There are some seriously good art exhibitions in London this year which you need to get yourself to. Check out the other side to Quentin Blake, more famous for his illustrations in the legendary (legend, legend!) Roald Dahl books or head to the Fashion and Textile Museum to explore how t-shirt’s came such a political tool. We are well and truly spoilt for choice in London, so here’s our top picks of art shiz to check out this Spring 2018. Enjoy.
1 | Art for The Illustrator Enthusiast
Celebrate Sir Quentin Blake being more than the guy who drew The Twits and Charlie from Charlie and the Chocolate Factory. Born in the London suburbs in 1932, Quentin is a Landan Lad through and through. Head on down to the House of Illustration between 10am and 6pm to see the cheeky delights of Quentin, who’s humour is cheeky, witty and will make even the grumpiest of Londoner crack a smile.
Where? House of Illustration, 2 Granary Square, Kings Cross
When? Now until 29 Apr, 2018
2 | Art for The Socially Inquisitive
Where? The Barbican
When? Now until May 27, 2018
Another Kind of Life: Photography on the Margins looks at the ‘continuing fascination of artists with those on the margins of society through the photographic medium’. The exhibition showcases art work from 20 different photographers, capturing photos from the 1950’s to now. The photo’s feature themes such as drugs, addiction, minorities, youth culture and sexuality.
3 | Art for the Design Lovers
Where? White Cute Bermondsey
When? Now until 8 April, 2018
White Cube is pleased to present ‘Concrete Pitch’ by Eddie Peake at Bermondsey. This exhibition, Peake’s fourth with the gallery, includes new sculpture, painting, sound work and performance presented in an immersive and constructed environment.
4 | Art for the Fashion Conscious
Margaret Thatcher meets designer Katharine Hamnett,
wearing a t-shirt with a nuclear missile protest message.
17 March, 1984. Press Association.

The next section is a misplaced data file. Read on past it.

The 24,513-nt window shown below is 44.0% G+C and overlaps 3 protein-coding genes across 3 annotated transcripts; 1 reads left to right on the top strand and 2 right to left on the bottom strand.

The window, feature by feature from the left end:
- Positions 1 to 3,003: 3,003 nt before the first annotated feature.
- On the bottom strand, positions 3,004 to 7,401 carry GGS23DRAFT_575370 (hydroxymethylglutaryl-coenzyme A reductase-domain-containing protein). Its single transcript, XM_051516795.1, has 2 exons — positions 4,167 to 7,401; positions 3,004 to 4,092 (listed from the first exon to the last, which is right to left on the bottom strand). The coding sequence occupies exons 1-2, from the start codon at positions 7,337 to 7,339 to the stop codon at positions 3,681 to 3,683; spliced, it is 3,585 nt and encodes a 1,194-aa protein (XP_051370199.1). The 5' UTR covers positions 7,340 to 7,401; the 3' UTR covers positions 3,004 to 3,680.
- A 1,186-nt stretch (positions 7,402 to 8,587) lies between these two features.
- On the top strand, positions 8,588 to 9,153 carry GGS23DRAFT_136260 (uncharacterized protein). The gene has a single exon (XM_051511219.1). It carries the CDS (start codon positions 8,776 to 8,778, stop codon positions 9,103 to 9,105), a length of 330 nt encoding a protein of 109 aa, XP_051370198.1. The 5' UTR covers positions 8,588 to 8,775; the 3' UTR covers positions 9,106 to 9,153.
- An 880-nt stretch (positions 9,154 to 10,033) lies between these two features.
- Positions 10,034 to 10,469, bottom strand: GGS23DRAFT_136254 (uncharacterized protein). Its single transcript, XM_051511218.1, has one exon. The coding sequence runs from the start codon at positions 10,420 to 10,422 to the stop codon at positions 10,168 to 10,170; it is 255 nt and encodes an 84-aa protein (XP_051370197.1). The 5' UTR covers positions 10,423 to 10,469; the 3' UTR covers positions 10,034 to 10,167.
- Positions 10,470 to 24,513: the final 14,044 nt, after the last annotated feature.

What? T-Shirt: Cult, Culture, Subversion
Where? Fashion and Textile Museum
When? Now until May 6, 2018
Just how did the plain old tee grow into symbol for anarchy and communicating political messages? Explore T-shirt culture and the history behind the messages at the Fashion and Textile Museum, Bermondsey. Check out the private collection of Vivienne Westwood t-shirts from back in the day when her ‘Let it Rock, Sex, and Seditionaries’ campaigns were going down, plus her new stuff which is described as ‘Active Resistance to Propaganda and Climate Revolution’. More than just a tee.
5 | Art for the Historians
Falls Are Not Funny poster, designed by Stan Krol, 1967. © The Royal Society for the Prevention of Accidents
What? Designs on Britain
When? Now until April 15th, 2018.
This exhibition explores the way in which Jewish immigrants to the UK shaped design. Some of Britain’s most famous and well loved brands were thought up by our Jewish immigrant’s including the London Underground, the General Post Office and Tate & Lyle. Plus you can explore the four permanent galleries which showcase the vibrancy of Jewish life in Britain. Have a look at the recreation of London’s East End plus gaze upon rare items from the museum’s designated collection of Jewish ceremonial art.
6 | Art to Celebrate Women
What? Poster Girls: A Century of Art and Design
Where? London Transport Museum
When? Now until January, 2019
Check out Covent Gardens Poster Girls exhibition. Showcasing over 150 posters and original pieces of art, produced by female artists for London Transport and TFL. Feature’s an array of artists including the likes of Mabel Lucie Attwell, Laura Knight and Zandra Rhodes. The London Transport Museum explores how travel continues to shape the lives of those living and working in London and showcases original artworks as well as the advertising posters, including the iconic Routemaster bus and the world’s first Underground steam train.
Team NL x